The hijab has offended secularist projects for a long time. De-hijabing was a key feature of Turkish statesman Mustafa Kemal Ataturk’s imagination of a secular nation a century ago. The secular project of the French government, too, has run into conflict with the hijab several times.

But the dominance of the ideas of multiculturalism and liberalism around the world now runs contrary to attempts at both coercive religiosity and secularisation. The decision of the American Congress to lift the ban on headwear on the House floor in January 2019 to accommodate the first-ever hijab-wearing Congresswoman Ilhan Omar and the popularity of the anti-hijab protests in Iran also subscribe to this trend.

In India, the reverse is happening. The hijab did not face a legal ban, except for the case that originated in Karnataka. In February last year, the Karnataka education department passed an order barring students from wearing the hijab to class.

The order was issued after students affiliated with Hindutva organisations began wearing saffron scarves to protest against what they claimed was an exemption beyond the prescribed dress code by allowing Muslim students to wear hijabs.

The students claimed that permission to wear the hijab demeaned the idea of uniform dressing. This episode, yet again, brought to the fore the debate on religion, state and secularism.

In October, the Supreme Court delivered a split verdict on the appeal filed by students against the Karnataka High Court order upholding the ban on the hijab. The apex court suggested that a larger bench could hear the matter.

Post-colonial identity

The debate on the hijab ban cannot be limited to the merits and demerits of secularisation, but must be placed within the context of the formation of India’s post-colonial national identity. It is not only about the relationship of the state with religion or its place in the public sphere. This is because religion and religious identity and symbols are very visible in the state practices and the public sphere.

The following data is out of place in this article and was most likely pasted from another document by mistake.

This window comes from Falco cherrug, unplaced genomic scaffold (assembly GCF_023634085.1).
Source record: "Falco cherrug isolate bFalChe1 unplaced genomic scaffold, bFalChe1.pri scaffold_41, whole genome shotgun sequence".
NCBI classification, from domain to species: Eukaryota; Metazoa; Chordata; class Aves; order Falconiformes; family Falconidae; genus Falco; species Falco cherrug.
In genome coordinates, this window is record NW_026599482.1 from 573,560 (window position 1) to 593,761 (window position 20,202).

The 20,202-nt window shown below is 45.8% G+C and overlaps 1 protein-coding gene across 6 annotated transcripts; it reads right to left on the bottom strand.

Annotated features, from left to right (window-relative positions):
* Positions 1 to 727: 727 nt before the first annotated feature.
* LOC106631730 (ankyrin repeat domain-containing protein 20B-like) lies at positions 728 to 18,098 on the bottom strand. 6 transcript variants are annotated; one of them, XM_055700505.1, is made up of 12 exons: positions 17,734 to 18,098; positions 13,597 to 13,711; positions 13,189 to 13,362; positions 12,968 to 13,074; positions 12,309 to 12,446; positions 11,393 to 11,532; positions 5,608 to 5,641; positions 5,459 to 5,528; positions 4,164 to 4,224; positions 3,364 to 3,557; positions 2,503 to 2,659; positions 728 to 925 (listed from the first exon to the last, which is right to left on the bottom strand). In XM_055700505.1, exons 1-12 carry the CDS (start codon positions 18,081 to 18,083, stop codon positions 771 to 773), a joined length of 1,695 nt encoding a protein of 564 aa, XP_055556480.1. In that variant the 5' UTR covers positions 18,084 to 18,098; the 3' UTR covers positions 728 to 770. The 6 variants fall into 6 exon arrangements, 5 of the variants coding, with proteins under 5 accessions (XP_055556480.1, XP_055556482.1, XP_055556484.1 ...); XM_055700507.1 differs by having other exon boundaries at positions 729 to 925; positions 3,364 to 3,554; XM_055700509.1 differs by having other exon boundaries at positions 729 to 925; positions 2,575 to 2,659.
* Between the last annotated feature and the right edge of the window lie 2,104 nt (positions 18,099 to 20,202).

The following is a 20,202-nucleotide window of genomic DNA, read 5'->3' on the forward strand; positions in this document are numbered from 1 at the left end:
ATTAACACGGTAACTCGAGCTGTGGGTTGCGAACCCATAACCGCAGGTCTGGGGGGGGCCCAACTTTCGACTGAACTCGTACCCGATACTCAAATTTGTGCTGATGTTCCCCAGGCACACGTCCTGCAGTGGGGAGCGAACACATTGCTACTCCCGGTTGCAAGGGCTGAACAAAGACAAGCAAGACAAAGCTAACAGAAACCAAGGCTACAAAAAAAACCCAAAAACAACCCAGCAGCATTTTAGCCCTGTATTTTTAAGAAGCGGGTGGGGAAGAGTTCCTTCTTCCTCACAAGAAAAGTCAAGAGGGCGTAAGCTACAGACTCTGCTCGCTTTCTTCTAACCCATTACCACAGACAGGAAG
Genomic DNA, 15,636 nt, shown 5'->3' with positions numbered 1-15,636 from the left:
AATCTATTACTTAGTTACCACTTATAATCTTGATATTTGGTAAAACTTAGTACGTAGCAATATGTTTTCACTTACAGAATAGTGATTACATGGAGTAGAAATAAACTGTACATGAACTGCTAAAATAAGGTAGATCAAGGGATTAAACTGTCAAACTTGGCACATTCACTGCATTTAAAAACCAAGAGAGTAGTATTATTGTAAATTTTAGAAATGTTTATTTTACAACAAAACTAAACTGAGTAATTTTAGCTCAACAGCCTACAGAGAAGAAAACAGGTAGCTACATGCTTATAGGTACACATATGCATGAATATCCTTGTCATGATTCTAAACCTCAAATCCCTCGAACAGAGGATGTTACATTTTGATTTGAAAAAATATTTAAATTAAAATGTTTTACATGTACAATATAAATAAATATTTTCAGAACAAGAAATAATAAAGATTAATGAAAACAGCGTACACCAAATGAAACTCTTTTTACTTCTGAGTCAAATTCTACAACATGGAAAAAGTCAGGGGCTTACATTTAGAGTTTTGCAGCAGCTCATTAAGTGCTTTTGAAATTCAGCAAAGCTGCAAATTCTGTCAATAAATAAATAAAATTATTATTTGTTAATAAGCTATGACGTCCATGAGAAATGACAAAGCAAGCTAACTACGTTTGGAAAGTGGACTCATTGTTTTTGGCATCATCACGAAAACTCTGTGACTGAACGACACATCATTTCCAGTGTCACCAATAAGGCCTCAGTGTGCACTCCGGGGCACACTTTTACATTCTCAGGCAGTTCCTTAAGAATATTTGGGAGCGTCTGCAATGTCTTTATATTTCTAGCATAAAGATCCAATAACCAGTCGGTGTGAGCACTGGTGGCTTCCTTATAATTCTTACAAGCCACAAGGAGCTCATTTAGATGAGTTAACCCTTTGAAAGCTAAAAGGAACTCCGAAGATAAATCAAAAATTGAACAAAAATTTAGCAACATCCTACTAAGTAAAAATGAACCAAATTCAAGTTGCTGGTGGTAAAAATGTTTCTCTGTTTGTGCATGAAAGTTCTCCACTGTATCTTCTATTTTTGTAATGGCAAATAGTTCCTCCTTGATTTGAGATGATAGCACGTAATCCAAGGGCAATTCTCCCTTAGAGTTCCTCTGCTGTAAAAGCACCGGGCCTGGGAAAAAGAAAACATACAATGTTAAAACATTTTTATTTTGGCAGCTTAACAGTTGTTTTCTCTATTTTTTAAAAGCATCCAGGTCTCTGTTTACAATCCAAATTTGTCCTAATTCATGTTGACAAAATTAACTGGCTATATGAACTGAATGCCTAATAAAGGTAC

Then why does the hijab, a religious symbol, disturb secularism and uniformity?

This requires a historical analysis of the development of ideas relating to secularism about Muslims in post-colonial India. The conditions of being secular in the case of Muslims were related to the formation of national identity. This means that the discourse on secularism in post-colonial India differed according to the different imaginations of India.

During the initial years after Independence, elites from the Congress urged Muslims to abandon Muslim politics as a condition for being loyal and secular Indians. They argued that it was because of the reluctance of Muslims to stand with secular parties (that is, the Congress) and their decision to form a separate political platform that India had been partitioned. The continuation of Muslim politics, thus, was perceived as potential separatism and a threat to national identity.

What, then, could Muslims they do with their religion while being Indians? The national elite suggested limiting it to the religious and cultural sphere. Muslim leaders, including those from the now-defunct All India Muslim League, were at the forefront of denouncing Muslim politics.

For instance, the Jamiat Ulema Hind, a prominent organisation of Islamic scholars, adopted a resolution at its annual meeting on April 19, 1949, to “concentrate on the religious and cultural uplift of the Muslim masses of India” while attempting to be identified as a non-political body. In 1955, the organisation decided to give up on politics.

A couple leaves after voting at a polling station in Varanasi in Uttar Pradesh in March last year. Credit: Reuters.

The majority of Muslims subscribed to this condition of being an Indian in the changed political situation. As a result, efforts to form separate Muslim political platforms failed. It also meant that secularising Muslims was a political project for the Congress and that their religiosity in the cultural and religious sphere would not conflict with Congress’s imagination of the nation.

This separation between the political and non-political in the project to secularise Muslims was opposed by two ideological opponents of the Congress. First, Muslim leaders, especially those who had been part of the All India Muslim League, proposed the continuation of the party in a new form. They advocated that an exclusive political platform for Muslims did not contradict secularism and Indian nation-building.